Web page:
Child-centred education derives largely from the work of Froebel who held that children were endowed with certain qualities which will mature given the appropriate environment. The child develops best in a “rich” environment. The teacher should not interfere with this maturation, but act as a “guide”. The function of early education, according to Froebel is “to make the inner outer” (Froebel, 1912, p.94). Hence the emphasis on spontaneity and on stages of development, and on “readiness” – the child will learn specific skills when he is “ready”. There is a convergence between this view and the theories embodied in Intelligence Testing. (Intelligence testing also embraces the notion that the child is endowed with certain innate characteristics and that the process if education is to actualise the given potential or in the sense of Froebel to “to activate and realise the inner”. Both views deny the creative function of education, the formative power of differential educational (or life) experiences.

The theoretical or pedagogical stance of the Plowden Report represents an extension of those ideas. Plowden takes the child-centred approach to its logical limits, insisting on the principle of the complete individualisation of the teaching/learning process as the ideal. In their analysis the hereditary/environmental interactional process is interpreted as exacerbating initial differences so greatly that each child must be seen as unique and be treated as such. Matters are rendered even more complex by Plowden’s insistence that each individual child develops at different rates across three parameters, intellectual, emotional and physical. In determining her approach to each child each of these three facets must be taken into account by the teacher! The task for the teacher with an average class of 30 children is “frighteningly high” in the words of the report itself. (Plowden, 1967) By focusing on the individual child and in developing the analysis from this viewpoint Plowden created a situation from which is was impossible to derive an effective pedagogy. If each child is unique and each requires a specific pedagogical approach appropriate to her/him, the construction of an all embracing pedagogy, or general teaching principles is impossible.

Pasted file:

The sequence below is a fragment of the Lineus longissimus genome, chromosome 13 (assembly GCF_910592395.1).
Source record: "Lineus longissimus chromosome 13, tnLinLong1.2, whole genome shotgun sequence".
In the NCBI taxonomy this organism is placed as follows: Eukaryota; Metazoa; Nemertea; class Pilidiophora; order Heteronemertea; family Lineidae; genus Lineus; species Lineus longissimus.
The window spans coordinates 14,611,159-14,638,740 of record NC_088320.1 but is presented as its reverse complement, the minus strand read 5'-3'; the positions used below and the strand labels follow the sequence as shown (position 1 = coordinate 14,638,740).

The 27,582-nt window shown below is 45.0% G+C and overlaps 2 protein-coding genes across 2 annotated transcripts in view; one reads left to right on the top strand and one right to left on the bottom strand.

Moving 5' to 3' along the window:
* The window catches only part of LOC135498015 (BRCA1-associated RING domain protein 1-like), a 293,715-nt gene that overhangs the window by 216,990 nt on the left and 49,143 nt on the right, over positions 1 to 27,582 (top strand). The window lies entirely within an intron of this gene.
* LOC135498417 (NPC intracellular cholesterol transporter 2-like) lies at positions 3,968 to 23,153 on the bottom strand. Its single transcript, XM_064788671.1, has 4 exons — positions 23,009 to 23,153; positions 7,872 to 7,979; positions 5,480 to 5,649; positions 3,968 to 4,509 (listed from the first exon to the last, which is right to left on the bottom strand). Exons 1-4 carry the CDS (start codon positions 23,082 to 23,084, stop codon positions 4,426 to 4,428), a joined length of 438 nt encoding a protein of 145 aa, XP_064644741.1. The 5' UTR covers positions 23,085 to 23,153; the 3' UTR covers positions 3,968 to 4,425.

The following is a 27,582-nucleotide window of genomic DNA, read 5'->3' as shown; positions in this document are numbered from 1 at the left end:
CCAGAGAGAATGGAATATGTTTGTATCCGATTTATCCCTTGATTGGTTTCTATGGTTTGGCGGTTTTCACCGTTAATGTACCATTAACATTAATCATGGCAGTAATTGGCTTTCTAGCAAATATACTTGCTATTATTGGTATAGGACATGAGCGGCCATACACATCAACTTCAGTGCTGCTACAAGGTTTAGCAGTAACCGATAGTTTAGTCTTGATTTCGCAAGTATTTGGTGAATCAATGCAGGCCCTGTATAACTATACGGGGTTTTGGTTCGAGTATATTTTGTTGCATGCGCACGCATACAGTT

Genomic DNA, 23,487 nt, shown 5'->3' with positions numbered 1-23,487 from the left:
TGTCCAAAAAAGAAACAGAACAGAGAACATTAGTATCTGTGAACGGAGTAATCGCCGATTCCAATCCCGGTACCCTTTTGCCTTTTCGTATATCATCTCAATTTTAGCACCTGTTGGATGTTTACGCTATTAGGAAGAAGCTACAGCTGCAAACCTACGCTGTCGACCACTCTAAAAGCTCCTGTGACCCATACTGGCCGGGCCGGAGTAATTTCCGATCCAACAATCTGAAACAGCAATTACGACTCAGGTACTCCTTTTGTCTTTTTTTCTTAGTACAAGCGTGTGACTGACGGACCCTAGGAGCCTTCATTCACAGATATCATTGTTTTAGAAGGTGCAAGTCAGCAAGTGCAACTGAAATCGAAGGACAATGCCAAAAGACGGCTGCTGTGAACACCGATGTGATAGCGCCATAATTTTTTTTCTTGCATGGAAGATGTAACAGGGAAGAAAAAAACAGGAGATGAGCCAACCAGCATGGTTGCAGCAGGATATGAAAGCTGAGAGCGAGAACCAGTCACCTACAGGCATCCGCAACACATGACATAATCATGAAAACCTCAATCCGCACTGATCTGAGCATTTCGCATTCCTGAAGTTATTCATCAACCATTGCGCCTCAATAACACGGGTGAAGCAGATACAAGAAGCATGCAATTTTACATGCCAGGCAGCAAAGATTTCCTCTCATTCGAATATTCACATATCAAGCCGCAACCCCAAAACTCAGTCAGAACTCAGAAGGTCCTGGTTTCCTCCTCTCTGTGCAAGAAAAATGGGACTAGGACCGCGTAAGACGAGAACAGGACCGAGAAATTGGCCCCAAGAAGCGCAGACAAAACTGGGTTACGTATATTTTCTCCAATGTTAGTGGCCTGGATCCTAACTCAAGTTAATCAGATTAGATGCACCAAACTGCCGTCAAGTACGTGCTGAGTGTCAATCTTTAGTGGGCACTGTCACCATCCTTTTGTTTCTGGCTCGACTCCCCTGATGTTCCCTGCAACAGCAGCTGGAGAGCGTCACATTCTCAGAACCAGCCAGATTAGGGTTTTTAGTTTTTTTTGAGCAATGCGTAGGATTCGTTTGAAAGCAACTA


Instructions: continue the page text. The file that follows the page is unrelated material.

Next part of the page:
Starting from the standpoint of individual differences is to start from the wrong position. To develop an effective pedagogy means starting with what children have in common as members of the human species; to establish general principles of teaching and from these to determine what modifications of practice are necessary to meet individual needs. Individual differences only become important if the pedagogical means are found not to be appropriate to a particular child or children.

The starting point for developing the curriculum for cognitive development lies in the proper definition of the teaching objectives. Vygotsky said “Pedagogy must be oriented not towards the yesterday of development but towards its tomorrow”. “What the child can do today with adult help, he will be able to do independently tomorrow” This concept of the “zone of next or potential development” implies in the educator a clear concept of the progression of learning, of the mastery by the child of increasingly complex forms.

With the advent of new technology there is the question of the individual’s responsibility for his own activities, the development of autonomy, of initiative, creativity and awareness; the need for access to knowledge and culture, the arts and literature etc. The means of promoting such human qualities cannot be left to the individual teacher, on the grounds that each individual child is unique so that the development of a pedagogy is both superfluous and impractical. The new pedagogy requires carefully defined goals, structure and adult guidance. The goals need to be structured to take account of the new technologies and the part they have to play in the potential development of the curriculum in order to allow children to use their resources to the full to achieve their potential.